Based off of what we found in the last post, we have a few different things to look for in OllyDbg.
- We know that strcmp is being called at 0x004015BC
- We know that the results of strcmp leads to a conditional jump, with one of the two possible options containing the “Incorrect” string.
Strcmp takes two inputs, which are first pushed onto the stack before a call is made. Lets pause execution immediately before stcmp is called.
If we enter a bogus value (in this case I enter “1111aaaa”), we can see that it is pushed onto the stack, along with another string, “my_password12345″…Could this be the password?
Turns out it is! We’ve revealed the second part of the secret, which is “Cars”.
We could have manipulated the results of strmp to reveal the second part of the secret.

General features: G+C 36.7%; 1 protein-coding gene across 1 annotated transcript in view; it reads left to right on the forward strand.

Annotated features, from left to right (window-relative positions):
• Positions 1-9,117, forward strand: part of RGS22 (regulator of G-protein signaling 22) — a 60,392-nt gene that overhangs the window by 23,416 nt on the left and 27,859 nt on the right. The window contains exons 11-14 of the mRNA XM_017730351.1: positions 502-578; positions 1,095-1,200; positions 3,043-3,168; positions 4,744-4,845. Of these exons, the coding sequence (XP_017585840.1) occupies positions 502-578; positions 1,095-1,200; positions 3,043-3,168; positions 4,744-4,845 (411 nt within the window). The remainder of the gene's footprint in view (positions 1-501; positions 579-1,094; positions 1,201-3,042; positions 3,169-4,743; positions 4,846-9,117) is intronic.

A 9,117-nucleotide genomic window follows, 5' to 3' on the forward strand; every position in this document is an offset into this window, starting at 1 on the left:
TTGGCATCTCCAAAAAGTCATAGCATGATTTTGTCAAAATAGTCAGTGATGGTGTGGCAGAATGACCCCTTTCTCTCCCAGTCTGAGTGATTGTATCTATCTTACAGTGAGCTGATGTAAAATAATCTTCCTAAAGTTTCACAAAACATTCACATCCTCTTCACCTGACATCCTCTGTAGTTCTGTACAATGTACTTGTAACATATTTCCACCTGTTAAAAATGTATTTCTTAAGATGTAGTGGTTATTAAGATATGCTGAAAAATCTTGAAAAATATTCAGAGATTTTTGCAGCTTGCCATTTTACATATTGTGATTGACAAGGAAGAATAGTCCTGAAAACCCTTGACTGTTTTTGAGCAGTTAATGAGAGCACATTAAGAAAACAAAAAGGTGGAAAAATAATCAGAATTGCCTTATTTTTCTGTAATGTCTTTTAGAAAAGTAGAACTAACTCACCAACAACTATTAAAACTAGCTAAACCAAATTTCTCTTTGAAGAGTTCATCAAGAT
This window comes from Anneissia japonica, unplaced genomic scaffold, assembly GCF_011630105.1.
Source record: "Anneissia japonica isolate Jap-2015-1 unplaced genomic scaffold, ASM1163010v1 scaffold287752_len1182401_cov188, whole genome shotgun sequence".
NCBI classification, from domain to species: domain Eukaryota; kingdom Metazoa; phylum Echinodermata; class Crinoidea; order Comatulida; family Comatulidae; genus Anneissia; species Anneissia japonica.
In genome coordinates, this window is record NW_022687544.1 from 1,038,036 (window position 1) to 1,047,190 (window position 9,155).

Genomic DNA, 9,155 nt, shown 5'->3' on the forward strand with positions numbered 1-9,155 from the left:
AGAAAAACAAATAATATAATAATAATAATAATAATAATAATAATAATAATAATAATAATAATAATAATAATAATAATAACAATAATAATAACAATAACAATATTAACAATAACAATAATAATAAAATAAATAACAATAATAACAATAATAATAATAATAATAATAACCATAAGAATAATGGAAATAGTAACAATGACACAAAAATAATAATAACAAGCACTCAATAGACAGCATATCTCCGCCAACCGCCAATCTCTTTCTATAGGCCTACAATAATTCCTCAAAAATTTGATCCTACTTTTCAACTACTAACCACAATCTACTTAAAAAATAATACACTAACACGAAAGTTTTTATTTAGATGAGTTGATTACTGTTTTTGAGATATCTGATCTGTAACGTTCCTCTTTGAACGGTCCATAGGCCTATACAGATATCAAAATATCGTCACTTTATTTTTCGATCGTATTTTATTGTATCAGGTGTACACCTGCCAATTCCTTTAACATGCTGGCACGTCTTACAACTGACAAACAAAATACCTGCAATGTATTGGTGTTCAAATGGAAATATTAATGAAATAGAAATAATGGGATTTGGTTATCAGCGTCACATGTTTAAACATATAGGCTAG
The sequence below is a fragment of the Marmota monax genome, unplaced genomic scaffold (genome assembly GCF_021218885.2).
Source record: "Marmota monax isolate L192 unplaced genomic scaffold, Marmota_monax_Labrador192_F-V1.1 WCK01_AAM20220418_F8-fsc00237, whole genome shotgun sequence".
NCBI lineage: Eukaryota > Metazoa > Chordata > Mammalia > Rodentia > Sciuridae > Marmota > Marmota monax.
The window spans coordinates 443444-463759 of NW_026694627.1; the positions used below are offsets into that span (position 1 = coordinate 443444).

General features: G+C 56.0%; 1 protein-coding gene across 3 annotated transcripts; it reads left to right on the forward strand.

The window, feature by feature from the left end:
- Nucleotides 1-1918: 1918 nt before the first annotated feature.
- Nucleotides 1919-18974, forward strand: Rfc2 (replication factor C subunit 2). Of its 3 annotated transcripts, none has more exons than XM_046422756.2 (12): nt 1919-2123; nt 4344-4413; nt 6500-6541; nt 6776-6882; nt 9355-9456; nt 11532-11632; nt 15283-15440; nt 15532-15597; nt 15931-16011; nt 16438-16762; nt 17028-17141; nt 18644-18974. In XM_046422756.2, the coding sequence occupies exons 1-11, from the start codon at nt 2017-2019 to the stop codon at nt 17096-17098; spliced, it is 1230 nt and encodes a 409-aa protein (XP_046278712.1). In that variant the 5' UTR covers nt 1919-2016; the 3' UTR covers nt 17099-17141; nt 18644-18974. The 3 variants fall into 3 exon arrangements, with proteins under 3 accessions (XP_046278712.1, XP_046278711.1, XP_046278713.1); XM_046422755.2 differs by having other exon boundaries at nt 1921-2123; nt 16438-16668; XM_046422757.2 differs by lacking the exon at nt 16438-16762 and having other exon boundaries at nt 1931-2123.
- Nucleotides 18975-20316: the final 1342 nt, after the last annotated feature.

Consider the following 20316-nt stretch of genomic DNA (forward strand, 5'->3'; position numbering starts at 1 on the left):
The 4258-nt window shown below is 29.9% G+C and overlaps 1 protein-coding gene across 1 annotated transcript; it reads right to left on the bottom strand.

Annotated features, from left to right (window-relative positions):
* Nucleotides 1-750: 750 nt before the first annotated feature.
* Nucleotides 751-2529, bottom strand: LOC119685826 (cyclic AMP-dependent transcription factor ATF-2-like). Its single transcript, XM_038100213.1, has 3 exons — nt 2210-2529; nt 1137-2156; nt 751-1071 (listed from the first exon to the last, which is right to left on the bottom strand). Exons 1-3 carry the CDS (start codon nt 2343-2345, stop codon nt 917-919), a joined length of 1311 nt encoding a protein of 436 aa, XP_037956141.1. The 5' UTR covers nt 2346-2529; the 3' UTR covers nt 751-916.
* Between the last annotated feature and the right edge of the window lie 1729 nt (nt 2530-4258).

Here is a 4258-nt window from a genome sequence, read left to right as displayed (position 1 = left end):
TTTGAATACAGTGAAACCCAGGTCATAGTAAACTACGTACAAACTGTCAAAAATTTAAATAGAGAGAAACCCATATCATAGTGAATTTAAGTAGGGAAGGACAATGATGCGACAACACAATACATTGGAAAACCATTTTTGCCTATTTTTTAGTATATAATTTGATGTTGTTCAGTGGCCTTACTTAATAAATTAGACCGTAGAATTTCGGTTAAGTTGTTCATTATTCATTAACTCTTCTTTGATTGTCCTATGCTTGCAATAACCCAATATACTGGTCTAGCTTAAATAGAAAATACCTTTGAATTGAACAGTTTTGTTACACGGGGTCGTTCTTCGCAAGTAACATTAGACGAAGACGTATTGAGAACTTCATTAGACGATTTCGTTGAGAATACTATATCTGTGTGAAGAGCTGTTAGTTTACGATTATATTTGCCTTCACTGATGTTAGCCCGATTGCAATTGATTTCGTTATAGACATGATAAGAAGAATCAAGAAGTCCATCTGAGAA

If we provide an incorrect password, we can manually set the zero flag, and the second part of the password should be revealed.
Something funky happens after the strmp is called, where the following instructions are observed:
test eax, eax
test al, al
jz short loc_401605
Now, at the jz instruction, if the zero flag is set, we actually jump to the “Incorrect” block. I will look into this to see if there is a reason why the compiler has added these instructions.
So, at the instruction 0x004015FC (jz short loc_401605), we unset the zero flag with our incorrect password.
And we reveal the secret!
Stay tuned for part 5 for some buffer overflow exploitation of badfile.exe…